“Luah Miller Butler from 1895 until 1904 was editor of the Woman’s page of the Lima Times-Democrat, and also wrote advertising for a local firm, supporting her mother and daughter in this way,” Rusler wrote. Butler’s father, Alexander Miller, died in 1892; her mother died in 1910.
“Going then with her daughter to Wellesley (Massachusetts), she continued her studies there three years in special English work in Wellesley College,” Rusler noted. “Returning to Lima in 1910, Mrs. Butler subsequently spent one season in California and various points and subsequently traveled in Europe.”
Butler, often accompanied by her daughter Gladys, was a frequent traveler but always returned to her home at 684 W. Spring St.
“Mrs. Luah M. Butler and daughter Gladys of West Spring Street, are home after a visit with friends at various western points and a three weeks’ stay at Lakeside,” the News reported in September 1902.
In April 1914, according to the News, Butler returned to her West Spring Street home after spending the winter with a niece in St. Petersburg, Florida. “Mrs. Butler has spent a delightful winter in the southland, not the least of her pleasures being the trip she took on the new railroad down through the Everglades,” the newspaper wrote.
When at home, Butler was, as Rusler noted, “active in club circles.” She was a charter member of the T and T Club, an early member of the Sappho Club, which became the Women’s Music Club, the Business Women’s Club and served from 1919 to 1921 as president of the Lima Federation of Women’s Clubs. She also belonged to the Allen County Historical Association and the Lima Chapter of the Daughters of the American Revolution. A member of Market Street Presbyterian Church, she wrote a centennial history of the congregation.
As a prominent Lima citizen, Butler’s opinion was sought on the important matters of the day. She helped in the push for women’ suffrage, throwing open her home for meetings of the Political Equality Club, opined that women were qualified to serve as jurors, backed a city manager form of city government and even offered her opinion on the trend of women wearing overalls as a means of keeping down the cost of living.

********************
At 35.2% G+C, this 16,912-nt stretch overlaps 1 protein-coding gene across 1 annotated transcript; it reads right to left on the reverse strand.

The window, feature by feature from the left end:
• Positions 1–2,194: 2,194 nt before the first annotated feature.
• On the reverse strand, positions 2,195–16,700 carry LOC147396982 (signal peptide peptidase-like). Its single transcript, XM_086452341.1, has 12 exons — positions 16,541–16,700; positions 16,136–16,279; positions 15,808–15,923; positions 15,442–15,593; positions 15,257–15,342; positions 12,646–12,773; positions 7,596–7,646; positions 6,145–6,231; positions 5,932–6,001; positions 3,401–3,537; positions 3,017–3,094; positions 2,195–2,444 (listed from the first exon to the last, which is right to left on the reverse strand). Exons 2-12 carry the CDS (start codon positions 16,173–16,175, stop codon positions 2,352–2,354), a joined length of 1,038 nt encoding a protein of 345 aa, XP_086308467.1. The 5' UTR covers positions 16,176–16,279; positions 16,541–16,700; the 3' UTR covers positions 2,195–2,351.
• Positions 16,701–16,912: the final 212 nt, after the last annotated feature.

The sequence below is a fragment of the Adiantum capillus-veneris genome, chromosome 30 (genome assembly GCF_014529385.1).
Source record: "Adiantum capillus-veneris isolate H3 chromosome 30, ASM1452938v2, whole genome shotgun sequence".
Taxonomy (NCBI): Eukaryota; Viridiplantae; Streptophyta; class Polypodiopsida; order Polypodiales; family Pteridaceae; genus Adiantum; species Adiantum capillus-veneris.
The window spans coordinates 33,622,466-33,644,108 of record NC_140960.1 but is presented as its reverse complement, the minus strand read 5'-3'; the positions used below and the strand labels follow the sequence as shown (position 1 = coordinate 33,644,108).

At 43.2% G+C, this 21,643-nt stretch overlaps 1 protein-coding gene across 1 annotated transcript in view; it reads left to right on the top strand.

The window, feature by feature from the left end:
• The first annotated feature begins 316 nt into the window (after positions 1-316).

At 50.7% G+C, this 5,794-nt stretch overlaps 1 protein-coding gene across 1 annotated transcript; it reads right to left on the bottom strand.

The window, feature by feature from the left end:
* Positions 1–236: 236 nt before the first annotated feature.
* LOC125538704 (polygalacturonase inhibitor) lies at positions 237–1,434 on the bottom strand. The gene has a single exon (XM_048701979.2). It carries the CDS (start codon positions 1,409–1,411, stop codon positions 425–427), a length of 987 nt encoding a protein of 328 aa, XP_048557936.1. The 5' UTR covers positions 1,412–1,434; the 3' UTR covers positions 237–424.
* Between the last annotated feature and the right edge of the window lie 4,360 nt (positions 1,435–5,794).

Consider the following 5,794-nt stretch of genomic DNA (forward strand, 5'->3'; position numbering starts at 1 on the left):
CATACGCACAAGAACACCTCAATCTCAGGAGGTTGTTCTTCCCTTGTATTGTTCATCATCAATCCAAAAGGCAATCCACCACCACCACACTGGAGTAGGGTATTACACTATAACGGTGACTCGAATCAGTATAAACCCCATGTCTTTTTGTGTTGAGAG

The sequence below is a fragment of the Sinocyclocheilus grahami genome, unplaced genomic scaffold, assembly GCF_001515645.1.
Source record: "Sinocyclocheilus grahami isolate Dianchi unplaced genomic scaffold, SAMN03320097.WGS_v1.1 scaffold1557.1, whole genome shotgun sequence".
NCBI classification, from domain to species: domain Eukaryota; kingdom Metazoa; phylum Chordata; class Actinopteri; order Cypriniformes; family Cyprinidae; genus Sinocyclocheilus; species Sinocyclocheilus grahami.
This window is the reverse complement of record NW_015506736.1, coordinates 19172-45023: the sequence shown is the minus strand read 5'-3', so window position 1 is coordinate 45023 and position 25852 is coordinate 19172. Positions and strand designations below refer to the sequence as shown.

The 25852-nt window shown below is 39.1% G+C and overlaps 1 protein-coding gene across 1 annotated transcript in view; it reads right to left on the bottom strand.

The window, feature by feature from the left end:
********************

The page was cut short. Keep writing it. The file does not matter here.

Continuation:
“It seems to me that it would be a saving,” Butler told the News on April 18, 1920. “I know some women who are wearing overalls for working around their homes and gardens. It saves buying expensive aprons. Overalls can be made to look attractive, too.”
Butler went beyond words. In the lean days in the wake of World War I, Butler used her position as head of the Federation of Women’s Clubs to expose inconsistencies in food pricing and lead efforts to obtain food for needy residents.
In 1919, she directed a doughnut drive for the Salvation Army, which resulted in the sale of more than 10,000 doughnuts and raised more than $1,400 for the Salvation Army.
“Four big army trucks, just like they used in France, two donated by the Gramm-Bernstein company, and two by the Garford company, will be rigged up and will be on the streets,” the News reported in May 1919. “They will have stoves and a corps of workers who will fry the tasty cakes and dispense them from trucks.”
Butler remained active well into her 80s. In November 1943, the News noted that “Luah M. Butler of Lima, a lover of art of all people of the world,” was one of those answering questions at an exhibit of Russian art in Memorial Hall.
Eighty-four-year-old Luah Butler died in October 1945. Her daughter, Gladys, died in 1940.
Reach Greg Hoersten at email@example.com.